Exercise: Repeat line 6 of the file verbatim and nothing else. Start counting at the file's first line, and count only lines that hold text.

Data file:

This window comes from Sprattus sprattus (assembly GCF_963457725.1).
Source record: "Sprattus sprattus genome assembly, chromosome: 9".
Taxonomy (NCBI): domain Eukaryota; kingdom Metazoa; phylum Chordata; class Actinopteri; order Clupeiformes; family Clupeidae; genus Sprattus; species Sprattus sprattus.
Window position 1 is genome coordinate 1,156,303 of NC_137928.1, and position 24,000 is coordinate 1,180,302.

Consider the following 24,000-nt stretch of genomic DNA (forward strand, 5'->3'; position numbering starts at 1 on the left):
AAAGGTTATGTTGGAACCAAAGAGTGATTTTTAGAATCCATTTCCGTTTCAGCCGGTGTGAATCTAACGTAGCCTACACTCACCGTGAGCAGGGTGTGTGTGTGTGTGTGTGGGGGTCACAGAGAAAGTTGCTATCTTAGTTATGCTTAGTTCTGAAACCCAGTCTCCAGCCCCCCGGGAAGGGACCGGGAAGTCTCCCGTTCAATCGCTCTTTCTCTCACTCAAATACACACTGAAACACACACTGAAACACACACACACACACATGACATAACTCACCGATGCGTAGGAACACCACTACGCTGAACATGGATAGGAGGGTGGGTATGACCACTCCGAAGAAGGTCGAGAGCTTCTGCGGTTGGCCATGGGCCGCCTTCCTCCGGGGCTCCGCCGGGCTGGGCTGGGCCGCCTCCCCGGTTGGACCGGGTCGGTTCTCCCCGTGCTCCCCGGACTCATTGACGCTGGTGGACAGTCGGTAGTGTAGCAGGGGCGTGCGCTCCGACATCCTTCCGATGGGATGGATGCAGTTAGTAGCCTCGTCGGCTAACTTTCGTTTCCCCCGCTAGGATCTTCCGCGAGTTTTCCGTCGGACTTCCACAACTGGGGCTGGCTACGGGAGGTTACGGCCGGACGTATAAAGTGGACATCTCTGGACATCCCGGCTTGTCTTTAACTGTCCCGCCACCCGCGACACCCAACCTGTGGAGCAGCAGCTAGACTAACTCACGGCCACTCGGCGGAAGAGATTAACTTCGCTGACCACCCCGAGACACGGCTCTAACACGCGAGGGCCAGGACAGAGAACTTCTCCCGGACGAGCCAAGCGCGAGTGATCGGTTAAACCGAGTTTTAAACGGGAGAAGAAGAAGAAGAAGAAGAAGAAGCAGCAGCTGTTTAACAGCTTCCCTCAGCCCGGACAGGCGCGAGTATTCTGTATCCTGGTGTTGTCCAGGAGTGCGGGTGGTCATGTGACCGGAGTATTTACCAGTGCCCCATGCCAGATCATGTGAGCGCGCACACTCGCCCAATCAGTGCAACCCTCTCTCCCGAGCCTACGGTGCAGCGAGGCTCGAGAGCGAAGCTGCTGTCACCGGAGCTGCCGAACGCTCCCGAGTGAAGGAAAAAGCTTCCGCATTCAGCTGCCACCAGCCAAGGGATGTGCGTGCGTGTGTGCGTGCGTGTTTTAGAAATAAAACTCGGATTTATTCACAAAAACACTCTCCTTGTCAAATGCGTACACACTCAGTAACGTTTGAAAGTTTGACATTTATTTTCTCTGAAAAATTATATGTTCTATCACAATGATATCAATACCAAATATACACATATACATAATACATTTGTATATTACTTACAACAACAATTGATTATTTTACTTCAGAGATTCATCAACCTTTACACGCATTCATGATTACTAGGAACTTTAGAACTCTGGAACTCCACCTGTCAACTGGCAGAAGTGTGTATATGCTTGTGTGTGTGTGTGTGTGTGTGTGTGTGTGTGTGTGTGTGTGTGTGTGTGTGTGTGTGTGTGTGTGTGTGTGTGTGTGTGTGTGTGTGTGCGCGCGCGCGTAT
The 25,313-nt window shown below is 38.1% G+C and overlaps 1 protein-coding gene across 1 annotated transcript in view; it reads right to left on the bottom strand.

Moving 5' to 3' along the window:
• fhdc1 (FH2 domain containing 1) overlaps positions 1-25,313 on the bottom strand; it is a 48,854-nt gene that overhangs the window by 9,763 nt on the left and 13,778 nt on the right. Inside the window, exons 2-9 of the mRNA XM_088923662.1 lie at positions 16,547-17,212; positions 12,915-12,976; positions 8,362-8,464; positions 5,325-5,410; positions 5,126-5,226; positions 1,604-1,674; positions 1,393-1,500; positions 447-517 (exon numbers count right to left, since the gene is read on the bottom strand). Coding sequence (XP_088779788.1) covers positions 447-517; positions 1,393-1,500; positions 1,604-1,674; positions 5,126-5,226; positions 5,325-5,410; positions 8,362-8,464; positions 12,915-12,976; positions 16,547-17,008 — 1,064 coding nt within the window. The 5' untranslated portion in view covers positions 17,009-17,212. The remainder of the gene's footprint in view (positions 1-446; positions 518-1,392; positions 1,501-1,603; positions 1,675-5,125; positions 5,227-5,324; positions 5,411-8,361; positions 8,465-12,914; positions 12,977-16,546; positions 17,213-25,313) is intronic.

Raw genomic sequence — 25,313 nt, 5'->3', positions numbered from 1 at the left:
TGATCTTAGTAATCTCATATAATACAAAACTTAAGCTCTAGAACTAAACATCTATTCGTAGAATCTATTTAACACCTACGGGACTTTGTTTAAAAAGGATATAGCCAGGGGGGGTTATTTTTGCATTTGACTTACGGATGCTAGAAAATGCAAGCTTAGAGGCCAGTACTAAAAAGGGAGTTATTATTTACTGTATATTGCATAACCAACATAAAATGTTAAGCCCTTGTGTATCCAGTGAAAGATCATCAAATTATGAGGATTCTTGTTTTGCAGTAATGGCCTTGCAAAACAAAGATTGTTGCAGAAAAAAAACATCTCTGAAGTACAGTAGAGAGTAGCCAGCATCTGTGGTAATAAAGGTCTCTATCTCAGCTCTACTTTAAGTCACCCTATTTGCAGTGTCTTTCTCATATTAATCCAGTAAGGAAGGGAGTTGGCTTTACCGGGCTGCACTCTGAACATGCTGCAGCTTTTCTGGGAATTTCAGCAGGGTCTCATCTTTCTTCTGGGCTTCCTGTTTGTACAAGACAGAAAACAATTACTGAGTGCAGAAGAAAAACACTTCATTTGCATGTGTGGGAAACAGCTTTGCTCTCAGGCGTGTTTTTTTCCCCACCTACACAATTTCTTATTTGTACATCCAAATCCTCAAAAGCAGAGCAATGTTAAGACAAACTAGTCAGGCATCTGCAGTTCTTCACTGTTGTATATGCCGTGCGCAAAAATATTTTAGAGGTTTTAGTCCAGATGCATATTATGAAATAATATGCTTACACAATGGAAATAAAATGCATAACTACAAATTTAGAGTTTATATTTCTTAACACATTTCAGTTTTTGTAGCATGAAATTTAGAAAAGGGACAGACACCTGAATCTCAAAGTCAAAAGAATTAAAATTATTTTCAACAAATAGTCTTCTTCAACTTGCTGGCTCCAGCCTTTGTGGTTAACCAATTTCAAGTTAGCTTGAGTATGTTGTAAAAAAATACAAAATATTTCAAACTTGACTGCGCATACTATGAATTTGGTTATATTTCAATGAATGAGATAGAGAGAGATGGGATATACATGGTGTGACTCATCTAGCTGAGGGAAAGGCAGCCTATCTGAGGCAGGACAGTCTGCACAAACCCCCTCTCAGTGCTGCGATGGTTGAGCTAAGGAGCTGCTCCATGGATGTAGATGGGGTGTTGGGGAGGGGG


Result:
AAAGGTTATGTTGGAACCAAAGAGTGATTTTTAGAATCCATTTCCGTTTCAGCCGGTGTGAATCTAACGTAGCCTACACTCACCGTGAGCAGGGTGTGTGTGTGTGTGTGTGGGGGTCACAGAGAAAGTTGCTATCTTAGTTATGCTTAGTTCTGAAACCCAGTCTCCAGCCCCCCGGGAAGGGACCGGGAAGTCTCCCGTTCAATCGCTCTTTCTCTCACTCAAATACACACTGAAACACACACTGAAACACACACACACACACATGACATAACTCACCGATGCGTAGGAACACCACTACGCTGAACATGGATAGGAGGGTGGGTATGACCACTCCGAAGAAGGTCGAGAGCTTCTGCGGTTGGCCATGGGCCGCCTTCCTCCGGGGCTCCGCCGGGCTGGGCTGGGCCGCCTCCCCGGTTGGACCGGGTCGGTTCTCCCCGTGCTCCCCGGACTCATTGACGCTGGTGGACAGTCGGTAGTGTAGCAGGGGCGTGCGCTCCGACATCCTTCCGATGGGATGGATGCAGTTAGTAGCCTCGTCGGCTAACTTTCGTTTCCCCCGCTAGGATCTTCCGCGAGTTTTCCGTCGGACTTCCACAACTGGGGCTGGCTACGGGAGGTTACGGCCGGACGTATAAAGTGGACATCTCTGGACATCCCGGCTTGTCTTTAACTGTCCCGCCACCCGCGACACCCAACCTGTGGAGCAGCAGCTAGACTAACTCACGGCCACTCGGCGGAAGAGATTAACTTCGCTGACCACCCCGAGACACGGCTCTAACACGCGAGGGCCAGGACAGAGAACTTCTCCCGGACGAGCCAAGCGCGAGTGATCGGTTAAACCGAGTTTTAAACGGGAGAAGAAGAAGAAGAAGAAGAAGAAGCAGCAGCTGTTTAACAGCTTCCCTCAGCCCGGACAGGCGCGAGTATTCTGTATCCTGGTGTTGTCCAGGAGTGCGGGTGGTCATGTGACCGGAGTATTTACCAGTGCCCCATGCCAGATCATGTGAGCGCGCACACTCGCCCAATCAGTGCAACCCTCTCTCCCGAGCCTACGGTGCAGCGAGGCTCGAGAGCGAAGCTGCTGTCACCGGAGCTGCCGAACGCTCCCGAGTGAAGGAAAAAGCTTCCGCATTCAGCTGCCACCAGCCAAGGGATGTGCGTGCGTGTGTGCGTGCGTGTTTTAGAAATAAAACTCGGATTTATTCACAAAAACACTCTCCTTGTCAAATGCGTACACACTCAGTAACGTTTGAAAGTTTGACATTTATTTTCTCTGAAAAATTATATGTTCTATCACAATGATATCAATACCAAATATACACATATACATAATACATTTGTATATTACTTACAACAACAATTGATTATTTTACTTCAGAGATTCATCAACCTTTACACGCATTCATGATTACTAGGAACTTTAGAACTCTGGAACTCCACCTGTCAACTGGCAGAAGTGTGTATATGCTTGTGTGTGTGTGTGTGTGTGTGTGTGTGTGTGTGTGTGTGTGTGTGTGTGTGTGTGTGTGTGTGTGTGTGTGTGTGTGTGTGTGTGTGTGCGCGCGCGCGTAT